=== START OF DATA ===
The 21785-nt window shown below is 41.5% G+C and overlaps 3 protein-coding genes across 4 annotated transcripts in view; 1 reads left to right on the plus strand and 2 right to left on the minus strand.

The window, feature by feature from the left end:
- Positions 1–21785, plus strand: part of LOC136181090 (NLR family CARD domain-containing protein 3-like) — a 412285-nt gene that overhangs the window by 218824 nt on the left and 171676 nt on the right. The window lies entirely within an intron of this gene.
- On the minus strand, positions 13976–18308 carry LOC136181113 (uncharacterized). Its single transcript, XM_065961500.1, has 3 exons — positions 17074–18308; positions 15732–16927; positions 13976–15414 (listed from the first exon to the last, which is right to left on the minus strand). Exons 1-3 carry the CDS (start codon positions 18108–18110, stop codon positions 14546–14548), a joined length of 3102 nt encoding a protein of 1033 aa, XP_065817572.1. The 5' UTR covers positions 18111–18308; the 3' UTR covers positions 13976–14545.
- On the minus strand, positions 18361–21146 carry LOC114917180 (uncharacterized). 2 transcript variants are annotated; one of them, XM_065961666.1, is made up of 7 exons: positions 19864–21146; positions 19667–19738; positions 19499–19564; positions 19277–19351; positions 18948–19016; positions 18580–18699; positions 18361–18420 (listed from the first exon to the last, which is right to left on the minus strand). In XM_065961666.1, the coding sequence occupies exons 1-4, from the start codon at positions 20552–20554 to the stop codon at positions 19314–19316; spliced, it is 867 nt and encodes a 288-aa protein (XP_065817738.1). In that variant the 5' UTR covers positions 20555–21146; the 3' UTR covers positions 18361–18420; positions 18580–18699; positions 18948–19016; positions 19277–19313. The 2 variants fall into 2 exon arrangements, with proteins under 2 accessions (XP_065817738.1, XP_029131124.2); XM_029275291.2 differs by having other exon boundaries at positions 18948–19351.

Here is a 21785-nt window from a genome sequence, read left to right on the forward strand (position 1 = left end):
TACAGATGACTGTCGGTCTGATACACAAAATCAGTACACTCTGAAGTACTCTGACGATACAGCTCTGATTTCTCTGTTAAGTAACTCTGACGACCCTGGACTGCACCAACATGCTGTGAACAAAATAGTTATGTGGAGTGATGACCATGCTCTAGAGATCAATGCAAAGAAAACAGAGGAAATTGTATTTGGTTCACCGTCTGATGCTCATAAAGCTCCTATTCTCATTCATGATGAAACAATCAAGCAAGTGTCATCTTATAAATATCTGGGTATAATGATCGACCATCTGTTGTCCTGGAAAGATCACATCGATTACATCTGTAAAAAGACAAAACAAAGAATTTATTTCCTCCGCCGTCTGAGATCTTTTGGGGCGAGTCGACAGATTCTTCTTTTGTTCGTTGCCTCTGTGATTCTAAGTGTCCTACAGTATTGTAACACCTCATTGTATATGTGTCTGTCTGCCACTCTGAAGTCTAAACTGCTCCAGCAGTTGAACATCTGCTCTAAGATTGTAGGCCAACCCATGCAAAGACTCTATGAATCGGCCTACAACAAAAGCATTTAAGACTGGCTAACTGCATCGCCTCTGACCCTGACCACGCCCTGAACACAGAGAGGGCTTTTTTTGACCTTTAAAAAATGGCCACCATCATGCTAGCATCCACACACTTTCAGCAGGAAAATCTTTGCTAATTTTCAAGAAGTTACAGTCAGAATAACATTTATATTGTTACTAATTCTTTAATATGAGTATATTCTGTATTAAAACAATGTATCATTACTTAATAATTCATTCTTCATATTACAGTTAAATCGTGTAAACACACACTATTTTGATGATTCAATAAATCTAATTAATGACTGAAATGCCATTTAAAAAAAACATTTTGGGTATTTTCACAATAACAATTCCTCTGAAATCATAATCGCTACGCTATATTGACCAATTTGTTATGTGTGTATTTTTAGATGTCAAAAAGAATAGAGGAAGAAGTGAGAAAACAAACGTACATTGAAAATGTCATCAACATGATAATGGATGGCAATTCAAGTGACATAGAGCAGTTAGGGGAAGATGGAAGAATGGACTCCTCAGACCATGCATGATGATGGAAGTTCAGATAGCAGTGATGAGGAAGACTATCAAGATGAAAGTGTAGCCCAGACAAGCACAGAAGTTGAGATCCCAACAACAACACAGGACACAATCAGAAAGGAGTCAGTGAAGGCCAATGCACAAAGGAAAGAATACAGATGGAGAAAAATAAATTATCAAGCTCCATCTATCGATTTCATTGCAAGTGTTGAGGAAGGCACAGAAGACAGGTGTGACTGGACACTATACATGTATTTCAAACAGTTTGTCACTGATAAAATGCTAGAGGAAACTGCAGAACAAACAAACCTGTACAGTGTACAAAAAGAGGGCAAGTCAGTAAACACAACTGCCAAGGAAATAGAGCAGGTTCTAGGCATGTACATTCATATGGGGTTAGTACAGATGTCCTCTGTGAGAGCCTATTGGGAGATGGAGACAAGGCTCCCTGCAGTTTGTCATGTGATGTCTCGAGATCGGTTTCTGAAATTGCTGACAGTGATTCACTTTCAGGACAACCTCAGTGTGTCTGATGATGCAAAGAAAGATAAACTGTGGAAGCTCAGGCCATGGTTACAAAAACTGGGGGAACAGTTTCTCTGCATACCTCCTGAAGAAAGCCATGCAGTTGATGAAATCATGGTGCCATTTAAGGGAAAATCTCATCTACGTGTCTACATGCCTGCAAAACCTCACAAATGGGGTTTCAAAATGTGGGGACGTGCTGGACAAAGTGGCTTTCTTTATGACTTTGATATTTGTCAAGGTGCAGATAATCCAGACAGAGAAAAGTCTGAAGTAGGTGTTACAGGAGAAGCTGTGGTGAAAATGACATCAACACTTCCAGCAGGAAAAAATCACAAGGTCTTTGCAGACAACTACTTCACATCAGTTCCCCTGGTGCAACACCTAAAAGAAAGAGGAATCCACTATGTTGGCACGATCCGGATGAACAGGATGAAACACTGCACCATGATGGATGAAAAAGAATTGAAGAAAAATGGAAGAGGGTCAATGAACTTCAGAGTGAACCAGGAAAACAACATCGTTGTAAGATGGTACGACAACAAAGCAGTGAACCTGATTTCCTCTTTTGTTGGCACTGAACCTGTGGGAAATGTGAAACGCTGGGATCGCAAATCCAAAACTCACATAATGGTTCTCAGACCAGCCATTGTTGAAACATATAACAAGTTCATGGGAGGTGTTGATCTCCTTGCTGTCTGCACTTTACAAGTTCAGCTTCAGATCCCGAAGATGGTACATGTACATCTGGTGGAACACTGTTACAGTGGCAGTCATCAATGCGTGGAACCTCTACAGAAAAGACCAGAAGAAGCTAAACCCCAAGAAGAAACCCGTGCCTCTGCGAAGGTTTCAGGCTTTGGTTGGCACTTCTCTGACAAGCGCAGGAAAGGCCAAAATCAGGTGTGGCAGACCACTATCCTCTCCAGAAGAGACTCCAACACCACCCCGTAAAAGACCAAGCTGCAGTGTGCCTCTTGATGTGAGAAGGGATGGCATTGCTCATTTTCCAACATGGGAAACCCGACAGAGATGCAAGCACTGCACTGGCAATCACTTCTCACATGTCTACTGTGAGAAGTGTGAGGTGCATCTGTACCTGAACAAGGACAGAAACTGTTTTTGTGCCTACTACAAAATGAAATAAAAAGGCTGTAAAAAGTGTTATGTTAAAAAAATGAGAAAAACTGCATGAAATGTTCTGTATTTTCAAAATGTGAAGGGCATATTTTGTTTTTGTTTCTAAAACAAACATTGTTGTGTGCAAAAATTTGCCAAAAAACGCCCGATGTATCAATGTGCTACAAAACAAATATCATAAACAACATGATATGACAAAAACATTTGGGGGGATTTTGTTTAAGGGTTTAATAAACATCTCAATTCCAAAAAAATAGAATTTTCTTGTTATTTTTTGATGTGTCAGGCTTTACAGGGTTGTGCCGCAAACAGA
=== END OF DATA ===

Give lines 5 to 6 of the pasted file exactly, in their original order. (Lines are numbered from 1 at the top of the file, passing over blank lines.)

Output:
- On the minus strand, positions 18361–21146 carry LOC114917180 (uncharacterized). 2 transcript variants are annotated; one of them, XM_065961666.1, is made up of 7 exons: positions 19864–21146; positions 19667–19738; positions 19499–19564; positions 19277–19351; positions 18948–19016; positions 18580–18699; positions 18361–18420 (listed from the first exon to the last, which is right to left on the minus strand). In XM_065961666.1, the coding sequence occupies exons 1-4, from the start codon at positions 20552–20554 to the stop codon at positions 19314–19316; spliced, it is 867 nt and encodes a 288-aa protein (XP_065817738.1). In that variant the 5' UTR covers positions 20555–21146; the 3' UTR covers positions 18361–18420; positions 18580–18699; positions 18948–19016; positions 19277–19313. The 2 variants fall into 2 exon arrangements, with proteins under 2 accessions (XP_065817738.1, XP_029131124.2); XM_029275291.2 differs by having other exon boundaries at positions 18948–19351.

Here is a 21785-nt window from a genome sequence, read left to right on the forward strand (position 1 = left end):